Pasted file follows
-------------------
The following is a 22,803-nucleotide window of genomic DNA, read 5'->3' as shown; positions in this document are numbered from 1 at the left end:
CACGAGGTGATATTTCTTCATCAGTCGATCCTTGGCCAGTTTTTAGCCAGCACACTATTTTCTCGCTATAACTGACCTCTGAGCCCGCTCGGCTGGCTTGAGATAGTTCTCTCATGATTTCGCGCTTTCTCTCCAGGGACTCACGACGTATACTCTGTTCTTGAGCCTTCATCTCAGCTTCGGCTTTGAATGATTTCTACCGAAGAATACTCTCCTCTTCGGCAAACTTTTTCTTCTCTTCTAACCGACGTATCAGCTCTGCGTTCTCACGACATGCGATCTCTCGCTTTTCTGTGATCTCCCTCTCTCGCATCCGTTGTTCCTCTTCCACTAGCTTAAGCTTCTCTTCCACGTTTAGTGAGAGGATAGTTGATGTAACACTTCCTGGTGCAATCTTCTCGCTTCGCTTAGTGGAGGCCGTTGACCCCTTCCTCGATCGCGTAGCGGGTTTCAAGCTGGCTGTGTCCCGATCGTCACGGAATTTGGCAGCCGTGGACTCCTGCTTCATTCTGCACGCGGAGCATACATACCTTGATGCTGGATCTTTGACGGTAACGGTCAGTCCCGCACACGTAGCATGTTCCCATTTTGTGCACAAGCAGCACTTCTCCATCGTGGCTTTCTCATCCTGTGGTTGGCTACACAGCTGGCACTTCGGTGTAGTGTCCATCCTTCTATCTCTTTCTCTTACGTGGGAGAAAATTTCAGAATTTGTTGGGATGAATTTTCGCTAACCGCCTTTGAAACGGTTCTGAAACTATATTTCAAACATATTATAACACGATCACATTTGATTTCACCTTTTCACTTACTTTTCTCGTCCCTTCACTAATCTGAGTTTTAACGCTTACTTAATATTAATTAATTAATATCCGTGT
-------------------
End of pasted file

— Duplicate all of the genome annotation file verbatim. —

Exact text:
The following is a 22,803-nucleotide window of genomic DNA, read 5'->3' as shown; positions in this document are numbered from 1 at the left end:
CACGAGGTGATATTTCTTCATCAGTCGATCCTTGGCCAGTTTTTAGCCAGCACACTATTTTCTCGCTATAACTGACCTCTGAGCCCGCTCGGCTGGCTTGAGATAGTTCTCTCATGATTTCGCGCTTTCTCTCCAGGGACTCACGACGTATACTCTGTTCTTGAGCCTTCATCTCAGCTTCGGCTTTGAATGATTTCTACCGAAGAATACTCTCCTCTTCGGCAAACTTTTTCTTCTCTTCTAACCGACGTATCAGCTCTGCGTTCTCACGACATGCGATCTCTCGCTTTTCTGTGATCTCCCTCTCTCGCATCCGTTGTTCCTCTTCCACTAGCTTAAGCTTCTCTTCCACGTTTAGTGAGAGGATAGTTGATGTAACACTTCCTGGTGCAATCTTCTCGCTTCGCTTAGTGGAGGCCGTTGACCCCTTCCTCGATCGCGTAGCGGGTTTCAAGCTGGCTGTGTCCCGATCGTCACGGAATTTGGCAGCCGTGGACTCCTGCTTCATTCTGCACGCGGAGCATACATACCTTGATGCTGGATCTTTGACGGTAACGGTCAGTCCCGCACACGTAGCATGTTCCCATTTTGTGCACAAGCAGCACTTCTCCATCGTGGCTTTCTCATCCTGTGGTTGGCTACACAGCTGGCACTTCGGTGTAGTGTCCATCCTTCTATCTCTTTCTCTTACGTGGGAGAAAATTTCAGAATTTGTTGGGATGAATTTTCGCTAACCGCCTTTGAAACGGTTCTGAAACTATATTTCAAACATATTATAACACGATCACATTTGATTTCACCTTTTCACTTACTTTTCTCGTCCCTTCACTAATCTGAGTTTTAACGCTTACTTAATATTAATTAATTAATATCCGTGT